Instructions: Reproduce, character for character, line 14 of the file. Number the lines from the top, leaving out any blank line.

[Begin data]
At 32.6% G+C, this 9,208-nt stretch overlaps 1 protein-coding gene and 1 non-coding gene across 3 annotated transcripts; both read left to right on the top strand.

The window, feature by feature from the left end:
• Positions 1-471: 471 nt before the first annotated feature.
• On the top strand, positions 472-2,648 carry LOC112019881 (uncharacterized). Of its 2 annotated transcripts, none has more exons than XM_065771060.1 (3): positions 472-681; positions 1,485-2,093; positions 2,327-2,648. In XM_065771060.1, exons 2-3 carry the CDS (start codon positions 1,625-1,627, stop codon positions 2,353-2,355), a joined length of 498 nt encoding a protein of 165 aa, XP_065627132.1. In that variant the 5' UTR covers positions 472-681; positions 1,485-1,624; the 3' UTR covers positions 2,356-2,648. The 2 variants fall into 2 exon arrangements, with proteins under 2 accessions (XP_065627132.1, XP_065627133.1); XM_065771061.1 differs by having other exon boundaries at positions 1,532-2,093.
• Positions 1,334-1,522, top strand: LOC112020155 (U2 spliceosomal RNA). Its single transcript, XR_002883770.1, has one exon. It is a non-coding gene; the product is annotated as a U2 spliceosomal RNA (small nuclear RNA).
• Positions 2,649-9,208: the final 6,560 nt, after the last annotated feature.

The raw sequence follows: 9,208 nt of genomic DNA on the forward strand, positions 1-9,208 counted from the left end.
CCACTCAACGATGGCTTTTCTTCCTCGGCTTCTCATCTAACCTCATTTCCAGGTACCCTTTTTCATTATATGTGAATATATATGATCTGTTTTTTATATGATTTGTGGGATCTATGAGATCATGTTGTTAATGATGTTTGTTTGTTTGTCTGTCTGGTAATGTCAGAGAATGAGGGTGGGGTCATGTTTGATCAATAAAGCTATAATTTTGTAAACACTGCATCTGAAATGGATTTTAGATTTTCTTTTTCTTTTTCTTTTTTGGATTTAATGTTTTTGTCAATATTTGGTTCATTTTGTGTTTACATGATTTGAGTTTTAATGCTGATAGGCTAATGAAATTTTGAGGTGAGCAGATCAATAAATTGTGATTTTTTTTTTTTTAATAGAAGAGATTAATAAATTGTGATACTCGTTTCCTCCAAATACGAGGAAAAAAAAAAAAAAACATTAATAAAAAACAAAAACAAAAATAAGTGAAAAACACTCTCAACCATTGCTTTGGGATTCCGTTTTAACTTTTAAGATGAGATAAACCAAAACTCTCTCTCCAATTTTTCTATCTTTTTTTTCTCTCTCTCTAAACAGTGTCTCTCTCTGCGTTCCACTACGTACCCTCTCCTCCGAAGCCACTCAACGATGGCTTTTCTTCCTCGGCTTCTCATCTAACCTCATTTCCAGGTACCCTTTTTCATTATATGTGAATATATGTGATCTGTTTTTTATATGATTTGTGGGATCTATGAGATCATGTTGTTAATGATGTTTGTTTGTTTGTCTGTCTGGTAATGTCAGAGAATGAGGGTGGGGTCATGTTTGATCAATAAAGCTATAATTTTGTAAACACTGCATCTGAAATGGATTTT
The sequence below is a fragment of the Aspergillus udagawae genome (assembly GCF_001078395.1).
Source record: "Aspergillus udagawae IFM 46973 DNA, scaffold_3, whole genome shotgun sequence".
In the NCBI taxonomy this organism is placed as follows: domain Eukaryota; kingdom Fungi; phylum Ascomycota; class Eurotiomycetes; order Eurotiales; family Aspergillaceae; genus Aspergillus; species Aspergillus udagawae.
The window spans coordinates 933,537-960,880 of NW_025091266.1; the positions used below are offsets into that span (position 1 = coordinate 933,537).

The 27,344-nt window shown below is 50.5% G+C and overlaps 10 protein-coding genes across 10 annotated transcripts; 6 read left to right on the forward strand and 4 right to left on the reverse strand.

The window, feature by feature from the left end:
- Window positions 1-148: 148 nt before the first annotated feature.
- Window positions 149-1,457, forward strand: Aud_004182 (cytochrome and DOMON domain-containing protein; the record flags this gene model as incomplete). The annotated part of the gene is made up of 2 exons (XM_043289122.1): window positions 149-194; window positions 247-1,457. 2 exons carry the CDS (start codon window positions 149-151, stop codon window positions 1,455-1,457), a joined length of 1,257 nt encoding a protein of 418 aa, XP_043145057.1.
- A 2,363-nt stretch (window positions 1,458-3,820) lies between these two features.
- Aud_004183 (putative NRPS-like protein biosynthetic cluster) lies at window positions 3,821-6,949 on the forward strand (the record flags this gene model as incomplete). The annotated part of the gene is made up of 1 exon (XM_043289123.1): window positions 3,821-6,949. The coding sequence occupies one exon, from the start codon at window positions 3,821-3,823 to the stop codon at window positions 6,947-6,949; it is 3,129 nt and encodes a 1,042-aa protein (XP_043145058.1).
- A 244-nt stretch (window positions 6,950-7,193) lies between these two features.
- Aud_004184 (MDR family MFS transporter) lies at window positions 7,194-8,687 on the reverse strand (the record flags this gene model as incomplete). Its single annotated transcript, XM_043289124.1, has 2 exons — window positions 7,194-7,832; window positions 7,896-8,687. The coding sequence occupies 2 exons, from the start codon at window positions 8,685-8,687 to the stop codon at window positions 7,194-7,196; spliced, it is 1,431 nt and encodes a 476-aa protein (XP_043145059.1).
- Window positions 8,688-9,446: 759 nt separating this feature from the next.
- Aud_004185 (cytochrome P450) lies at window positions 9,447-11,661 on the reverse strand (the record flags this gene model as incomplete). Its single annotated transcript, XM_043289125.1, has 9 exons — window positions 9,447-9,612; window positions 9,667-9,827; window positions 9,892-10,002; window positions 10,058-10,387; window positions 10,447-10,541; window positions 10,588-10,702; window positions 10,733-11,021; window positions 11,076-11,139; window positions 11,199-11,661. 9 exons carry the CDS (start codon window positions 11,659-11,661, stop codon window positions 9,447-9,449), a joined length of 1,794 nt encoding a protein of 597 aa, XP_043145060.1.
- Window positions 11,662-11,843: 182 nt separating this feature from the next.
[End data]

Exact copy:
The window, feature by feature from the left end: